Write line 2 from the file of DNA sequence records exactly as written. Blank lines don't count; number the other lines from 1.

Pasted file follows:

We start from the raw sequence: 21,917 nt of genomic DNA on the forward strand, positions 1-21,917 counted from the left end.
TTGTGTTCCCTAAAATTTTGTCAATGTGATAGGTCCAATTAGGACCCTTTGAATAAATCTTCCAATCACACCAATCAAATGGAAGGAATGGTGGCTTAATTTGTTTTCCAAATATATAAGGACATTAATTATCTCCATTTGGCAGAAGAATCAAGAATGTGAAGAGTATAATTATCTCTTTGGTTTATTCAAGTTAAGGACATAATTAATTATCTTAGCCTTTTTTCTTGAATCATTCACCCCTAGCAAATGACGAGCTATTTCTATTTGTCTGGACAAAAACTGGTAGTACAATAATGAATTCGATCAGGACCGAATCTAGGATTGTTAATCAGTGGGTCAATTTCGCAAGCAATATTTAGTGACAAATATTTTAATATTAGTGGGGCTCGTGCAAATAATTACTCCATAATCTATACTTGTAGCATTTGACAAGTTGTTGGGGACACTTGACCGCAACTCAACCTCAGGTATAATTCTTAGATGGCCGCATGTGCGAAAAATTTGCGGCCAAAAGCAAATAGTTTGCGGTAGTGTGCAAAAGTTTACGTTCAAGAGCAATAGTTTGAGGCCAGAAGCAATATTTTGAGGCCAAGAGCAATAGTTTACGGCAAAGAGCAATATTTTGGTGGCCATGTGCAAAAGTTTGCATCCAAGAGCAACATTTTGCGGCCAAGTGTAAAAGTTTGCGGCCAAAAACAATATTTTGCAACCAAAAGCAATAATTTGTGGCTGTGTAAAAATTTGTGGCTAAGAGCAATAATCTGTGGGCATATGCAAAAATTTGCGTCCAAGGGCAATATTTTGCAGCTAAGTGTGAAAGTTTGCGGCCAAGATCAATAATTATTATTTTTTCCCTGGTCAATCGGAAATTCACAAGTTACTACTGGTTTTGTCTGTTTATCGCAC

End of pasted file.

TTGTGTTCCCTAAAATTTTGTCAATGTGATAGGTCCAATTAGGACCCTTTGAATAAATCTTCCAATCACACCAATCAAATGGAAGGAATGGTGGCTTAATTTGTTTTCCAAATATATAAGGACATTAATTATCTCCATTTGGCAGAAGAATCAAGAATGTGAAGAGTATAATTATCTCTTTGGTTTATTCAAGTTAAGGACATAATTAATTATCTTAGCCTTTTTTCTTGAATCATTCACCCCTAGCAAATGACGAGCTATTTCTATTTGTCTGGACAAAAACTGGTAGTACAATAATGAATTCGATCAGGACCGAATCTAGGATTGTTAATCAGTGGGTCAATTTCGCAAGCAATATTTAGTGACAAATATTTTAATATTAGTGGGGCTCGTGCAAATAATTACTCCATAATCTATACTTGTAGCATTTGACAAGTTGTTGGGGACACTTGACCGCAACTCAACCTCAGGTATAATTCTTAGATGGCCGCATGTGCGAAAAATTTGCGGCCAAAAGCAAATAGTTTGCGGTAGTGTGCAAAAGTTTACGTTCAAGAGCAATAGTTTGAGGCCAGAAGCAATATTTTGAGGCCAAGAGCAATAGTTTACGGCAAAGAGCAATATTTTGGTGGCCATGTGCAAAAGTTTGCATCCAAGAGCAACATTTTGCGGCCAAGTGTAAAAGTTTGCGGCCAAAAACAATATTTTGCAACCAAAAGCAATAATTTGTGGCTGTGTAAAAATTTGTGGCTAAGAGCAATAATCTGTGGGCATATGCAAAAATTTGCGTCCAAGGGCAATATTTTGCAGCTAAGTGTGAAAGTTTGCGGCCAAGATCAATAATTATTATTTTTTCCCTGGTCAATCGGAAATTCACAAGTTACTACTGGTTTTGTCTGTTTATCGCAC